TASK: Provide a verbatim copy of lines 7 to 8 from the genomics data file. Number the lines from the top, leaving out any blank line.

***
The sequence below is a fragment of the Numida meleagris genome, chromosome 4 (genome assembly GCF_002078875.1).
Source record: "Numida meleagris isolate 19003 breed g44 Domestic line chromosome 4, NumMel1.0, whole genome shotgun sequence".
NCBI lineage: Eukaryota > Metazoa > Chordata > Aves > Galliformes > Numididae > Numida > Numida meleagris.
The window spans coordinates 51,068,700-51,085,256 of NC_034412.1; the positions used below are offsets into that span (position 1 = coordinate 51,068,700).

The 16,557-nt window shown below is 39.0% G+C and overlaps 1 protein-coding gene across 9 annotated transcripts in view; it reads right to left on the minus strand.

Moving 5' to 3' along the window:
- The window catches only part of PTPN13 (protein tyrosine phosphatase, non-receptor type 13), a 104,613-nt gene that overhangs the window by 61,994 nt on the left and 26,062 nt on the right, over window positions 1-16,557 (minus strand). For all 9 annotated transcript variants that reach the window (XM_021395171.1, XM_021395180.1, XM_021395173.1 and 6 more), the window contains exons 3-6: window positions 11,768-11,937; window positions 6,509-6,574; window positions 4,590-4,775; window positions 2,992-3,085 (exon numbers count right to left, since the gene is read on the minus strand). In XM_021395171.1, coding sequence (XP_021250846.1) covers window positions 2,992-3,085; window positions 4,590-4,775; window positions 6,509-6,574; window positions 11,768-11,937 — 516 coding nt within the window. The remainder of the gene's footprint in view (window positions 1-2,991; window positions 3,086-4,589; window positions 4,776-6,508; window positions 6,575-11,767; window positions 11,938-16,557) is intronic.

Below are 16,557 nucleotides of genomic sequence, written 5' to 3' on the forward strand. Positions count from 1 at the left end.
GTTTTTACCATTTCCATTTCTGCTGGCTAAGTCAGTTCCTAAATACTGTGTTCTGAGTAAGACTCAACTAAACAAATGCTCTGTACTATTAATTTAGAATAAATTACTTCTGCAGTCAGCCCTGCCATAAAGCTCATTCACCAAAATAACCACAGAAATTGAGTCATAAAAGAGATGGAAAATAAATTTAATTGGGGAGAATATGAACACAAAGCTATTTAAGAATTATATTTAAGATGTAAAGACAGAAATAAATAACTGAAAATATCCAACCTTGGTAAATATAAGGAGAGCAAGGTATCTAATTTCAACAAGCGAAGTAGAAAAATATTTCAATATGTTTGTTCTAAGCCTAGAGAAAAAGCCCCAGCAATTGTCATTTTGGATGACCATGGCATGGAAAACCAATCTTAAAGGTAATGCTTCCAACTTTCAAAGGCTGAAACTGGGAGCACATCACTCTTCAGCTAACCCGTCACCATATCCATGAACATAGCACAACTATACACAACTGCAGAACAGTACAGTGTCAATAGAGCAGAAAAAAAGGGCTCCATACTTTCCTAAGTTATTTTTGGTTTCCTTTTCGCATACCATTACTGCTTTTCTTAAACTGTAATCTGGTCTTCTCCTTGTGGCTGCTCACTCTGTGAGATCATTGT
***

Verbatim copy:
- The window catches only part of PTPN13 (protein tyrosine phosphatase, non-receptor type 13), a 104,613-nt gene that overhangs the window by 61,994 nt on the left and 26,062 nt on the right, over window positions 1-16,557 (minus strand). For all 9 annotated transcript variants that reach the window (XM_021395171.1, XM_021395180.1, XM_021395173.1 and 6 more), the window contains exons 3-6: window positions 11,768-11,937; window positions 6,509-6,574; window positions 4,590-4,775; window positions 2,992-3,085 (exon numbers count right to left, since the gene is read on the minus strand). In XM_021395171.1, coding sequence (XP_021250846.1) covers window positions 2,992-3,085; window positions 4,590-4,775; window positions 6,509-6,574; window positions 11,768-11,937 — 516 coding nt within the window. The remainder of the gene's footprint in view (window positions 1-2,991; window positions 3,086-4,589; window positions 4,776-6,508; window positions 6,575-11,767; window positions 11,938-16,557) is intronic.

Below are 16,557 nucleotides of genomic sequence, written 5' to 3' on the forward strand. Positions count from 1 at the left end.